[Ironruby-core] Code Review: EMS10

Tomas Matousek Tomas.Matousek at microsoft.com
Tue Jun 29 11:22:01 EDT 2010

  tfpt review "/shelveset:EMS10;REDMOND\tomat"
  Comment  : 
  Implements support for extension methods in IronRuby.
  -	Factors out reusable parts of type inferer to ReflectionUtils and simplifies the inferer a bit. We need to bind generic parameters when dealing with extension methods whose first parameter is an open constructed type.
  -	Moves around a few methods in ReflectionUtils so they are better organized to regions. 
  -	Implements extension method reflection services in ReflectionUtils. The implementation will improve when we'll get our new metadata reader checked-in. We'll also need a slightly different extension method enumeration scheme for Python. I'll also rename ReflectionUtils to ReflectionServices when they use the new metadata reader and move it out of Utils directory. They are becoming more than just simple utils.
  -	Updates OverloadResolver to prefer non-extension methods over extension methods if it can't decide which overload is better based on other criteria.
  -	Implements a workaround for a bug in MethodInfo.GetBaseMethod in CompilerHelpers.TryGetCallableMethod. The API might return a generic method definition even if called on a method instantiation.
  -	Small improvements to a couple of ArrayUtils. 
  -	Adds method Kernel#using_clr_extensions that takes a namespace and activates all extension methods defined on classes defined in that namespace (doesn't include sub-namespaces) regardless of the assembly they are defined in. All assemblies already loaded to the current ScriptRuntime are reflected for extension methods and any assembly that is loaded in the future gets reflected as well. This means that additional extension methods might appear when a new assembly is loaded. For each affected type the loaded extension methods are added to the overload sets of existing methods (if there are any). Thus if class C defines an instance method foo() and an extension method foo(this C, int) is loaded the next call of foo on an instance of C will trigger overload resolution algorithm to choose among overloads { foo() and foo(int) }. If the resolver can't chose based upon the call-site arguments the non-extension methods are preferred.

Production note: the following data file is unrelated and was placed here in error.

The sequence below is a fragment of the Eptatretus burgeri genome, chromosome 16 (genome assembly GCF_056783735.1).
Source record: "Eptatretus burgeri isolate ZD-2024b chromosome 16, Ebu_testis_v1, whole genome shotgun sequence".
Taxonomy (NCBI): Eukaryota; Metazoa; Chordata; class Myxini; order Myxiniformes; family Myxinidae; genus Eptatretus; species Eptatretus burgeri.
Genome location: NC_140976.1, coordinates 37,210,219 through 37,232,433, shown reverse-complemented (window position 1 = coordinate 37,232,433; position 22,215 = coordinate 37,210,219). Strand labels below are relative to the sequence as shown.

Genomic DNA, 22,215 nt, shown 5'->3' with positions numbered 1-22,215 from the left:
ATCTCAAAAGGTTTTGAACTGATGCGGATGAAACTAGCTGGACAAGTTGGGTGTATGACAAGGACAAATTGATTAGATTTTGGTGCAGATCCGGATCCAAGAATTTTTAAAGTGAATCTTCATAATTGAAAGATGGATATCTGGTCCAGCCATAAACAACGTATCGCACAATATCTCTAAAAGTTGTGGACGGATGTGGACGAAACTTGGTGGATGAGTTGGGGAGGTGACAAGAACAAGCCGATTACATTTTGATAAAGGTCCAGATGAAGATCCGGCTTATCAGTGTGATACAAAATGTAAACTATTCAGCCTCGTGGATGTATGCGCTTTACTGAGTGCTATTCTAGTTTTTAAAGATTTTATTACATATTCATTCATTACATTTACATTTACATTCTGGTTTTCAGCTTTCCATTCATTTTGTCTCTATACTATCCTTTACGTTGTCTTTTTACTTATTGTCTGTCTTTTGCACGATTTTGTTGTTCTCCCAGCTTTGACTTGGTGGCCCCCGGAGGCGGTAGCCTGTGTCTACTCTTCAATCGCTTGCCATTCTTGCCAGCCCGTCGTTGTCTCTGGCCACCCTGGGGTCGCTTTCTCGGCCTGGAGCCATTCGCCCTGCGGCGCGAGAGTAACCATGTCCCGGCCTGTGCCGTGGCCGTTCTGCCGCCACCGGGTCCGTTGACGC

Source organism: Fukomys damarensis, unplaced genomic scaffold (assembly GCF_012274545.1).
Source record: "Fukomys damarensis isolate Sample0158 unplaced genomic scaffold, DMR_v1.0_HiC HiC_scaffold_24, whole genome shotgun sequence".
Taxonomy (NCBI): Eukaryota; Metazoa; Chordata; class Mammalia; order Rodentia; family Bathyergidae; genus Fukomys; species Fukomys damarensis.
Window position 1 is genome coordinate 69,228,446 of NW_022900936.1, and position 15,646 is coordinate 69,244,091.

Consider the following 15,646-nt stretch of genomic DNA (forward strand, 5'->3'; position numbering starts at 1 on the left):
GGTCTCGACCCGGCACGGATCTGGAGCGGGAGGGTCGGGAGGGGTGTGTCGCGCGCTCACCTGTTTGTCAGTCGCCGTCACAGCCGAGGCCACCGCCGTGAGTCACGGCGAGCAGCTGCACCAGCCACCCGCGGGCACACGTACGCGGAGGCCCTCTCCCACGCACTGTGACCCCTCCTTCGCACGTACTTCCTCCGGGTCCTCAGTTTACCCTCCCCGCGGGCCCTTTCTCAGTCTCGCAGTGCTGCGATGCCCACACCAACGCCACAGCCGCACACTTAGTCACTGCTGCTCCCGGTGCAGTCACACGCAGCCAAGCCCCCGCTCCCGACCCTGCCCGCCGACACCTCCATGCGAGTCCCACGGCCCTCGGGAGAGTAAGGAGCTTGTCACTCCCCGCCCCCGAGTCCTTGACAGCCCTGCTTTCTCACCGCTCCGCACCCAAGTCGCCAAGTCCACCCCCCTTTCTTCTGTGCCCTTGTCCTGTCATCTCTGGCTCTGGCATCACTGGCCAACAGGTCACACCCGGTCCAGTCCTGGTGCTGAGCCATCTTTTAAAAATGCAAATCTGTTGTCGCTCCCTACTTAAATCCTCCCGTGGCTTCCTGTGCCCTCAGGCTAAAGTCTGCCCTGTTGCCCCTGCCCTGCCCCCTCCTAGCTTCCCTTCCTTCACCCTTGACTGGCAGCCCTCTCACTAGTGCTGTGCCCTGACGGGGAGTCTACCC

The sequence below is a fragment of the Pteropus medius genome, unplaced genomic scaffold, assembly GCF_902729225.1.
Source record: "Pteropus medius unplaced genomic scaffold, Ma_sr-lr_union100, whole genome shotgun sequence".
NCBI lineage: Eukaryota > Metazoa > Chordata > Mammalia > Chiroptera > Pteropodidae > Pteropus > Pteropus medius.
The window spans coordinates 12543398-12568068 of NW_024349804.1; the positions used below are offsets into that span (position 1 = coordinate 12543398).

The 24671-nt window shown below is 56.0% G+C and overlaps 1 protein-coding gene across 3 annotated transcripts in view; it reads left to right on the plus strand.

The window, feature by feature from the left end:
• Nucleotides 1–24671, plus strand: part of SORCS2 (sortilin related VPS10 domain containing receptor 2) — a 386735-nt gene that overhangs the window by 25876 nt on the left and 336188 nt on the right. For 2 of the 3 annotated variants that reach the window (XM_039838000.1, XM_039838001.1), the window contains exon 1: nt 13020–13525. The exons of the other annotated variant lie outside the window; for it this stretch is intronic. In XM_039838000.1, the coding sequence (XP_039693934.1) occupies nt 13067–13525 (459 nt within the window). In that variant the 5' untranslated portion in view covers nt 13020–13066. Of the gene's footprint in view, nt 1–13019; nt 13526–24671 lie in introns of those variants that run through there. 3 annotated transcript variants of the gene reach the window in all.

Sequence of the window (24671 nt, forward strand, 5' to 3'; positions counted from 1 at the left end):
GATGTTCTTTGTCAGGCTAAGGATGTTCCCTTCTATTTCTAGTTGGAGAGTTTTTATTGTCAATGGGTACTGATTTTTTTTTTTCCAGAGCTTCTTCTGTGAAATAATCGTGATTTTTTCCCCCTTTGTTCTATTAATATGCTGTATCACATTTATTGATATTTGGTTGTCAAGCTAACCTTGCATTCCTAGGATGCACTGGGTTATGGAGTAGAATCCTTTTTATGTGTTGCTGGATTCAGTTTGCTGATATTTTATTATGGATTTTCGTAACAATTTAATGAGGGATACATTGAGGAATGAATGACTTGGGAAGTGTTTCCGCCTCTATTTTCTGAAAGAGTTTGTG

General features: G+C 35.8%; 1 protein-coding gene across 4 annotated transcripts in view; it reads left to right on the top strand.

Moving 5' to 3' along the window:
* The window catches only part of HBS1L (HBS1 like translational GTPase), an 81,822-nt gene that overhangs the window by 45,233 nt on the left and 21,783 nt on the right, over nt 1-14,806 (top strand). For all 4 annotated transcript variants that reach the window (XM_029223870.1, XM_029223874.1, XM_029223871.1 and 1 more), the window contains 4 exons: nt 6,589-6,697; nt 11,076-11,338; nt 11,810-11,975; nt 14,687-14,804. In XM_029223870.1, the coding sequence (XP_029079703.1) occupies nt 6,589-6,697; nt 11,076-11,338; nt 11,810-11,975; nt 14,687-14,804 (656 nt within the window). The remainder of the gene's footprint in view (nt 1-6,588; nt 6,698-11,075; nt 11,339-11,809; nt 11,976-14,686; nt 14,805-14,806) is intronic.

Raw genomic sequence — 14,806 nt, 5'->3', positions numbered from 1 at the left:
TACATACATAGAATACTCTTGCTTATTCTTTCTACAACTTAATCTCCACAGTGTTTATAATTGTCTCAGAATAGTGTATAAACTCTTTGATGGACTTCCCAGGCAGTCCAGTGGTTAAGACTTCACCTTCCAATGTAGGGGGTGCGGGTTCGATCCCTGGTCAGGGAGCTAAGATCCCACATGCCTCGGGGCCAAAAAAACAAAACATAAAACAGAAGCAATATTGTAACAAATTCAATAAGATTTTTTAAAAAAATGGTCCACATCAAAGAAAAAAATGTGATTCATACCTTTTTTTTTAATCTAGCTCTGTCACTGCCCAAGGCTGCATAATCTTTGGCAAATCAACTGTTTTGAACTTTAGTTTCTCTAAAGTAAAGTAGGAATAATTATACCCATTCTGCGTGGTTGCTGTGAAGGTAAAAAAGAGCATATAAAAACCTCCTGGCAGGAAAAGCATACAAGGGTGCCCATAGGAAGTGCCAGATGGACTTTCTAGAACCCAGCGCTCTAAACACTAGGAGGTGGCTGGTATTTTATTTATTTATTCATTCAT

-	Generic extension methods might be defined, for example like so:
  public static void Foo<S, T>(this Dictionary<S, T> x, T y) where S : T { }
  This defined Foo on all Dictionaries whose key type is the same or derives from the type of the values stored in the dictionary. This is supported to the extent that all involved constraints can be instantiated using the type of the first argument to the call-site. We do ignore constraints that can't. For example:
  public static void Foo<S, T>(this S x, T y) where S : T { }
  In this case the methods will be available on all types in the system. However if the method is invoked with an argument that is not compatible with the constraint the overload can't be selected and the method call might fail.